30-10-2009 13:58 - edited 30-10-2009 14:00
My modem appears to have died, a fact confirmed after speaking to Virgin Media customer service last night. Unfortunately, it's going to be a good few days until they can get an engineer out to replace the modem, and for work-reasons I need internet access this weekend! Therefore, rather than wait for an engineer, I was intending to purchase one myself from PC World or simliar.
So, my question is this - can I use a cable modem purchased myself, or do I have to use a Virgin Media-supplied modem? Unfortunately, after subsequent calls to Virgin Media, I've been given conflicting answers to this question, so hopefully those more tech-savvy than the call centre folks may be able to help!
I should add that my setup is not wireless, and I use an ethernet cable.
on 30-10-2009 14:13
30-10-2009 17:16 - edited 30-10-2009 17:27
Thanks for your quick response Ben. When you say "There is nowhere you can legally buy a cable modem", I'm assuming you mean a Virgin Media-configured cable modem, or else every PC peripheral distributor in country is in trouble! Even if this is the case, I find it frustrating that Virgin Media cannot provide customers with the means to use third-party modems to access the service, and at the very least provide some form of documentation to assist in configuration.
I've spotted a modem sold in Argos that states on the packaging that it is compatible with all Broadband cable providers, with Virgin specifically mentioned - can anyone confirm this? Unfortunately, I don't have the details of the specific make/model to hand.
on 30-10-2009 17:36
You are confusing a modem and a router.
You can use a 3rd party router with Virgin cable services by connecting it to the supplied modem. Argos only sell routers for cable services.
However as I stated you cannot buy legally buy a cable modem for use with Virgin services
on 07-02-2011 00:18
Lies and **bleep** lies. When NTL started one had a choice of using an NTL modem (and no I am not ignorant and referring to a router) or buying one's own. I bought my own, a Terayon. This was on NTL's recommended list. IT IS LEGAL unless Virgin have changed the law. NTL to my mind broke the contract I had with them by taking away the discount that they had agreed for not using one of their modems. I hope the almost non-existent broadband that I have experienced for the last week or so in the Headington area of Oxford is not some Virgin miscoding that in error is not recognising my modem and saying it is illegal. There are rather vague ideas on this thread about configuring. I have not played with my modem at all and I expect Virgin to configure it including setting its speed by downloading a configuration file on to it. The real question is, "Are Virgin going to roll out DOCSis 3 so we can all use new modems and get 180Mb?".
on 07-02-2011 00:30
In the old days you could buy your own modem, and they would supply you a fairly hefty discount for doing so. These days they want only their modems, I think this is because your bandwith limitations are managed within your modem and using non-supplied hardware means that you could modify your own configuration file. It would be possible to probably buy one off of Ebay or the Ilk, modify the MAC addy, and have it work. The big issue then will be when the TFTP servers have a new configuration file that your modem will not work with it. While it's not "Illegal" to buy a modem, There really isnt any reason for you to buy one because VM will not allow it on their network.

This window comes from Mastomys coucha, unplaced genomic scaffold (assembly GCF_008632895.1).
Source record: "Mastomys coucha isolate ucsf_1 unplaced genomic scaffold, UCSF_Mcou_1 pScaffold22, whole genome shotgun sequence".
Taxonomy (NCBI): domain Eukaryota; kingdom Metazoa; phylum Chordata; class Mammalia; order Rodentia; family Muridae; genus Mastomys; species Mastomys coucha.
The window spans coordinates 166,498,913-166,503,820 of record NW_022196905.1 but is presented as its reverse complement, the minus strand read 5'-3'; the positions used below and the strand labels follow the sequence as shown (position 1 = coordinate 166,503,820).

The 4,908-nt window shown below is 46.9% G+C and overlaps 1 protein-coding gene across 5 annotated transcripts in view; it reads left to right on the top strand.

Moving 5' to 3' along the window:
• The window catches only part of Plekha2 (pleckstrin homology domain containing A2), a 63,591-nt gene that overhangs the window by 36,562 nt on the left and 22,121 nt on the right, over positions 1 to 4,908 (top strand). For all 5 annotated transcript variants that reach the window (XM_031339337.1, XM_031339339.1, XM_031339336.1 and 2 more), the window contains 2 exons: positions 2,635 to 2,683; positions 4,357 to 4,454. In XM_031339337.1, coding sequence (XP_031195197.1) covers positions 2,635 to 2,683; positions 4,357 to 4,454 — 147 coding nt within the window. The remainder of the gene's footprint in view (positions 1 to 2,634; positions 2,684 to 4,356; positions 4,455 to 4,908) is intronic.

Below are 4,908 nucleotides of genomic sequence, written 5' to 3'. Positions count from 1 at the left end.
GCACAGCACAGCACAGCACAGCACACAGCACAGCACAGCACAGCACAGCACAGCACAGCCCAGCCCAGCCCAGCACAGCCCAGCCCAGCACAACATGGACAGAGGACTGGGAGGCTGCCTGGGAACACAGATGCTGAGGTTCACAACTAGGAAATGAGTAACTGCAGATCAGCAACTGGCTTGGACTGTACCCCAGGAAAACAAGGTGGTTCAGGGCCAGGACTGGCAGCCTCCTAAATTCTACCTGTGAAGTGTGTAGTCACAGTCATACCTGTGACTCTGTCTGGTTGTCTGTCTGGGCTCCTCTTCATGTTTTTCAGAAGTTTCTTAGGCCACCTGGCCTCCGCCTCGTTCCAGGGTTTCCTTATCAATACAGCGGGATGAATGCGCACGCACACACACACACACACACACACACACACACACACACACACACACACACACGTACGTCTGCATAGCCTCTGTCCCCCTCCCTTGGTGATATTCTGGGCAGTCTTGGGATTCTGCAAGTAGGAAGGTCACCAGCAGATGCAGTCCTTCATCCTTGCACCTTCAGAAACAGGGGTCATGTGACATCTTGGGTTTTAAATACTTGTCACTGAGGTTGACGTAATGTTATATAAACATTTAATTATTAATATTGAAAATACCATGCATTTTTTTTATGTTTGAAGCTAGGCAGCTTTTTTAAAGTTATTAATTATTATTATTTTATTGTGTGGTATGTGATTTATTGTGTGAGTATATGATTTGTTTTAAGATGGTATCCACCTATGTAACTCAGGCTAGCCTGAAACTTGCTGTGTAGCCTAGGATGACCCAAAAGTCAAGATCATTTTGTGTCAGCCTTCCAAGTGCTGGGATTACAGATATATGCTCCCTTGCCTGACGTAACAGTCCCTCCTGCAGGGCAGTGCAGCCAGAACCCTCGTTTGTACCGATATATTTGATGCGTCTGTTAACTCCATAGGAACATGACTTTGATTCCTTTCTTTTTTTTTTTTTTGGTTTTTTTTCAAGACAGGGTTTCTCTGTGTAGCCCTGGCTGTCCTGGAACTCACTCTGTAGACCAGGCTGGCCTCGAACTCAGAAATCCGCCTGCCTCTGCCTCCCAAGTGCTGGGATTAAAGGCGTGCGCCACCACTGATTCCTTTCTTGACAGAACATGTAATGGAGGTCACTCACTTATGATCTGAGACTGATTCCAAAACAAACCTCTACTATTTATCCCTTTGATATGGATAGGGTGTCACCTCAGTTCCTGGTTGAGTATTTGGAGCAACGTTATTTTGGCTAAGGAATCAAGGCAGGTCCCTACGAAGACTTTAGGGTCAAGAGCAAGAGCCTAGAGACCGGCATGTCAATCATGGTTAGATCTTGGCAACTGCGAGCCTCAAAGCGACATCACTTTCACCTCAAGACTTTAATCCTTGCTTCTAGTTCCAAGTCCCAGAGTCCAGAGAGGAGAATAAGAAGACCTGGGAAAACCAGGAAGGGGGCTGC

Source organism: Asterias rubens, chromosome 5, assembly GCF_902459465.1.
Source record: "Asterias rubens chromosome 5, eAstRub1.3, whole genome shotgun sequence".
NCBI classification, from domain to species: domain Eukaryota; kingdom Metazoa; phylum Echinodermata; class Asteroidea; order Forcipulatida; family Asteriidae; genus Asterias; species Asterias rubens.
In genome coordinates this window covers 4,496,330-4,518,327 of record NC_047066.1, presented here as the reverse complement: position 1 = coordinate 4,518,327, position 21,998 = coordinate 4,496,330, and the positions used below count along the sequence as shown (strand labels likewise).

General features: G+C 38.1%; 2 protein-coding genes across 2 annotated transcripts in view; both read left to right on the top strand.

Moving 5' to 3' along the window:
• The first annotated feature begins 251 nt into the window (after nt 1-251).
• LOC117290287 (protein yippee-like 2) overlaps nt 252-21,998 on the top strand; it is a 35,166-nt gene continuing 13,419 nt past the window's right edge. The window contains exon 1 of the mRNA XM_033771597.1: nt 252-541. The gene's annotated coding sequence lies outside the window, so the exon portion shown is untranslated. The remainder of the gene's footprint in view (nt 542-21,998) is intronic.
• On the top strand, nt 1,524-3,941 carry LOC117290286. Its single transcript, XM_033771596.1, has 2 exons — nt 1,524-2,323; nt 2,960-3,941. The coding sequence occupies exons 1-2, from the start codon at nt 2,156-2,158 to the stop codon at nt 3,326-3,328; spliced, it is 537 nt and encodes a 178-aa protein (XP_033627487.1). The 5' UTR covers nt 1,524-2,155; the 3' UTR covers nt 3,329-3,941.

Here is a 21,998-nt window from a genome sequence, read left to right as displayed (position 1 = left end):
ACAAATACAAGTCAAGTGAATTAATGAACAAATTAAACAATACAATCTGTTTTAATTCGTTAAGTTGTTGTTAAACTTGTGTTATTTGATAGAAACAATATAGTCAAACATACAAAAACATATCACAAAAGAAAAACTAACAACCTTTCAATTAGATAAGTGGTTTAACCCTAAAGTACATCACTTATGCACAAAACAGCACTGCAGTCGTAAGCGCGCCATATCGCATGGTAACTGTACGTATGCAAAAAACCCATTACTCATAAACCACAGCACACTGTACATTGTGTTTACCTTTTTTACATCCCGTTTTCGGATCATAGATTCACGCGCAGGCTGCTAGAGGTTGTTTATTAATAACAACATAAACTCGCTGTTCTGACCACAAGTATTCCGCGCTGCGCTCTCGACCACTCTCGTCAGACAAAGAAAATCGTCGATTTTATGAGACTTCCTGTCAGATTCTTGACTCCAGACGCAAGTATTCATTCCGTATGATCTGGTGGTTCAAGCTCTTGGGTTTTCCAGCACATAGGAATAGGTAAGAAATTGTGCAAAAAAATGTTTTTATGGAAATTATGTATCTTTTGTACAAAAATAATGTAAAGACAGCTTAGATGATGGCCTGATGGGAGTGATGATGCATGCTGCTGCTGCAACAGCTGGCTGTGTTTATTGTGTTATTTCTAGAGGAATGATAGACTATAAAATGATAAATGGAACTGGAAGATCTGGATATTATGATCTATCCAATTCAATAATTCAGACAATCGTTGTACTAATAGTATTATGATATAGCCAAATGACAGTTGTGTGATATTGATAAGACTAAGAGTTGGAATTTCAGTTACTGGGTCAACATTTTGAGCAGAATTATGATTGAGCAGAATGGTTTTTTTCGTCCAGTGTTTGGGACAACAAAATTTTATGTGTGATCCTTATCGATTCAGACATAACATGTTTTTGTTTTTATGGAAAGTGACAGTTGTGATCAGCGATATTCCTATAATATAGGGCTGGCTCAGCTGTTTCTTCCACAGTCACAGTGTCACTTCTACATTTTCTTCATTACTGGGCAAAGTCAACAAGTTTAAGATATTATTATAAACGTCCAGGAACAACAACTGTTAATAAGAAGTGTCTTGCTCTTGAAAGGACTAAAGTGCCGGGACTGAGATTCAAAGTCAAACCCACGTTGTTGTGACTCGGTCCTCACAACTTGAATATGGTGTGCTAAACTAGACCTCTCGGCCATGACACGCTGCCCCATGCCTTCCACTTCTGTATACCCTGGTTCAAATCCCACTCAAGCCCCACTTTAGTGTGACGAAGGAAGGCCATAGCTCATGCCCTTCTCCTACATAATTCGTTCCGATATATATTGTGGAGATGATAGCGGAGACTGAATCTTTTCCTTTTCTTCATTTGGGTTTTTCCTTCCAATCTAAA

What confuses a lot of people is that when someone stops a contract VM will often tell the customer to just throw the modem in the trash (last year or so they told customers to take it to a recycle centre). These modems often show back up on ebay or other trade sites, but except for cloning or theft of service they have no use.
on 07-02-2011 01:14
In the UK you could NEVER use your own Cable Modem on CableTel/NTL/Telewest Blueyonder (not talking about Dial UP/56K)!
It may be different for Cable providers in other countries.
You can however use your own bought ADSL Modem for ADSL providers in the UK.
I have intentually skipped talk of routers as this is about modems.
on 07-02-2011 01:51
From about 2000 (when ntl went docsis) to about 2003/2004 (I think) you could buy your own modem if you didnt wish to pay "Rental" on the modems. The upshot was that after the first year or so you were saving money, the downside was that the older modems couldnt take the higher speeds and ofc there was no real warranty ;P...
Some sales reps said you HAD to buy, others said it was up to you to pick Buy or Rent. I THINK the discount was about 5$, you had to have phone, and you had to have TV (as ntl SAID that all 3 services came down the same cable). I think the discounts were pulled in about 2006 or so and users were slowly phased in to be given free modems.
I might dig around and see if I still have the letter where it says removal of "owned" modems is happening. Knowing how bad the churn is at vm towers, I doubt anyone there was around during that time
on 07-02-2011 04:14
From about 2000 (when ntl went docsis) to about 2003/2004 (I think) you could buy your own modem if you didnt wish to pay "Rental" on the modems. ….
you had to have phone, and you had to have TV (as ntl SAID that all 3 services came down the same "Siamese" cable). ….
I took the liberty of nitpicking with a minor correction! I suspect this was also franchise/area dependent as initially BB was mainly deployed in many ex C&W, NTL areas via Pace 1000/4000 STB's and not SACM's.
07-02-2011 04:52 - edited 07-02-2011 04:53
I was not with NTL but buying the modem from them instead of renting is not the same as a customer buying their own choice of modem elsewhere as the OP is asking !
You can buy the V+ box to save rent but you cannot go and by another brand of PVR and use instead of the V+ (pure example) !